A verbatim literal is used to store a sequence of Unicode characters that were entered by a user as code, but which cannot be correctly parsed as code. At runtime, it produces an error value.

      #!" text-literal-charactersopt "


An identifier is a name used to refer to a value. Identifiers can either be regular identifiers or quoted identifiers.

      available-identifier dot-character regular-identifier

      A keyword-or-identifier that is not a keyword
      identifier-start-character identifier-part-charactersopt
      identifier-part-character identifier-part-charactersopt

      . (U+002E)
      _ (U+005F)
      A Unicode character of classes Lu, Ll, Lt, Lm, Lo, or Nl
      A Unicode character of classes Mn or Mc
      A Unicode character of the class Nd
      A Unicode character of the class Pc
      A Unicode character of the class Cf

A quoted-identifier can be used to allow any sequence of zero or more Unicode characters to be used as an identifier, including keywords, whitespace, comments, operators and punctuators.

      #" text-literal-charactersopt "

Note that escape sequences and double-quotes to escape quotes can be used in a quoted identifier, just as in a text-literal.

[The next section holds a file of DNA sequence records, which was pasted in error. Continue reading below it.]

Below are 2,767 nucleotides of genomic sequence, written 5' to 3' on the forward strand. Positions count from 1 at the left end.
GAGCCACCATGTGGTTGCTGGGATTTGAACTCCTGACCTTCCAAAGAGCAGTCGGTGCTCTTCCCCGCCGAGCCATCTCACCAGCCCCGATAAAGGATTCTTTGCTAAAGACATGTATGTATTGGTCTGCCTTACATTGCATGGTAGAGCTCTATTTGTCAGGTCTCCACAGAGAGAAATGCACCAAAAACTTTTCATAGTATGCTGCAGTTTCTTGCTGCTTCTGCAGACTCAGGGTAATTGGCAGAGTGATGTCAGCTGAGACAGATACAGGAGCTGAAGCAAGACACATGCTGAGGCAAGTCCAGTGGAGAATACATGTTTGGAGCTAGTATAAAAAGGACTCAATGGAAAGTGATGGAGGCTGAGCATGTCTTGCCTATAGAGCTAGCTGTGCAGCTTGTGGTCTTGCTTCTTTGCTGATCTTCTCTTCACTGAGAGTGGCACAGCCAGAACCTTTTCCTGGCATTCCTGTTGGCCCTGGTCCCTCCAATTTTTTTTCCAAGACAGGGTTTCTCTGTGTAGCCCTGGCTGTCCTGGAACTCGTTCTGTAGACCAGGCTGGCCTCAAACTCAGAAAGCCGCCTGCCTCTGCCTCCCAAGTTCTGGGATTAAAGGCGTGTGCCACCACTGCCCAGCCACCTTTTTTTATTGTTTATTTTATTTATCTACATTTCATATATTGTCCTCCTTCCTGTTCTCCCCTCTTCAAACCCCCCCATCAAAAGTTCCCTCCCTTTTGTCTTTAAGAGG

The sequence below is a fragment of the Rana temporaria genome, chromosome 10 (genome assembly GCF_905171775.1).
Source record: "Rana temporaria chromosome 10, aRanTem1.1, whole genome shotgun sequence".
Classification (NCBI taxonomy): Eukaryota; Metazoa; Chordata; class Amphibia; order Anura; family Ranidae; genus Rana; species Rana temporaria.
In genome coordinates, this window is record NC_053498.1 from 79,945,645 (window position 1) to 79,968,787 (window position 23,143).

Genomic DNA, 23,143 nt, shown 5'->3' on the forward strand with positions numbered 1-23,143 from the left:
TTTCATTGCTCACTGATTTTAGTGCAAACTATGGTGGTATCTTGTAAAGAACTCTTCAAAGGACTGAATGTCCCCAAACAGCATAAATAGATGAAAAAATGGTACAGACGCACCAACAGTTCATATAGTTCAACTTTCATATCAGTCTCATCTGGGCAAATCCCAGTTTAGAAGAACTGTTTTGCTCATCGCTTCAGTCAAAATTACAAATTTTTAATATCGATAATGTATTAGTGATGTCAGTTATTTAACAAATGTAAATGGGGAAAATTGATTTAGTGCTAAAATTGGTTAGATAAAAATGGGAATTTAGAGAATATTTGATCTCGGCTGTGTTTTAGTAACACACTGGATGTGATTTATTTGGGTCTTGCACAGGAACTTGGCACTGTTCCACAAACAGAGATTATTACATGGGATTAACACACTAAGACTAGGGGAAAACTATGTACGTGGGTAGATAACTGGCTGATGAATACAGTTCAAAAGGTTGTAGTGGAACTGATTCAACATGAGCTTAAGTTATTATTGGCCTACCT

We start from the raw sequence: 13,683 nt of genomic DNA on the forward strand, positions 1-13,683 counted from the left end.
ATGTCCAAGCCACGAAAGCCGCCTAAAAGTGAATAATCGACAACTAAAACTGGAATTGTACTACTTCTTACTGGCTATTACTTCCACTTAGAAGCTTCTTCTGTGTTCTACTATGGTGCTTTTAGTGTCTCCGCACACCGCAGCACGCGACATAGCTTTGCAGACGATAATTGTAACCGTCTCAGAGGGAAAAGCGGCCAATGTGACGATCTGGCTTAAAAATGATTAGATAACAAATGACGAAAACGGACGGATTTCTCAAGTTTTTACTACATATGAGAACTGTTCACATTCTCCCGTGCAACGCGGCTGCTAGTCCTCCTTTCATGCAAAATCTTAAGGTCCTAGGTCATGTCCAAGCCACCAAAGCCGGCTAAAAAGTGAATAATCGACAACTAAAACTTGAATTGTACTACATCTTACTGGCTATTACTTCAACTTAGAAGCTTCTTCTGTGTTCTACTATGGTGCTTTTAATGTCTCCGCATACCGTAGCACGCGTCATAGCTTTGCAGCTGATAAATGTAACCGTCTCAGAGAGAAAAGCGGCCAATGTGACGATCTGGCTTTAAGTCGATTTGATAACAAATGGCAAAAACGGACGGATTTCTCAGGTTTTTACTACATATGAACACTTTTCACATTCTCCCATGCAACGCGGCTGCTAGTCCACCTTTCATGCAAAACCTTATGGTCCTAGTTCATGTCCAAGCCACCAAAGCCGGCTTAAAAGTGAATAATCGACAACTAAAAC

The following example uses identifier quoting for names containing a space character:

    #"1998 Sales" = 1000, 
    #"1999 Sales" = 1100, 
    #"Total Sales" = #"1998 Sales" + #"1999 Sales"

The following example uses identifier quoting to include the + operator in an identifier:

    #"A + B" = A + B, 
    A = 1, 
    B = 2 

Generalized Identifiers

There are two places in M where no ambiguities are introduced by identifiers that contain blanks or that are otherwise keywords or number literals. These places are the names of record fields in a record literal and in a field access operator ([ ]) There, M allows such identifiers without having to use quoted identifiers.

    Data = [ Base Line = 100, Rate = 1.8 ], 
    Progression = Data[Base Line] * Data[Rate]

The identifiers used to name and access fields are referred to as generalized identifiers and defined as follows:

separated only by blanks (U+0020)
      decimal-digit-character generalized-identifier-segment
      keyword-or-identifier dot-character keyword-or-identifier


A keyword is an identifier-like sequence of characters that is reserved, and cannot be used as an identifier except when using the identifier-quoting mechanism or where a generalized identifier is allowed.

keyword: one of
       and as each else error false if in is let meta not null or otherwise
       section shared then true try type #binary #date #datetime
       #datetimezone #duration #infinity #nan #sections #shared #table #time

Operators and punctuators

There are several kinds of operators and punctuators. Operators are used in expressions to describe operations involving one or more operands. For example, the expression a + b uses the + operator to add the two operands a and b. Punctuators are for grouping and separating.

operator-or-punctuator: one of
      , ; = < <= > >= <> + - * / & ( ) [ ] { } @ ! ? ?? => .. ...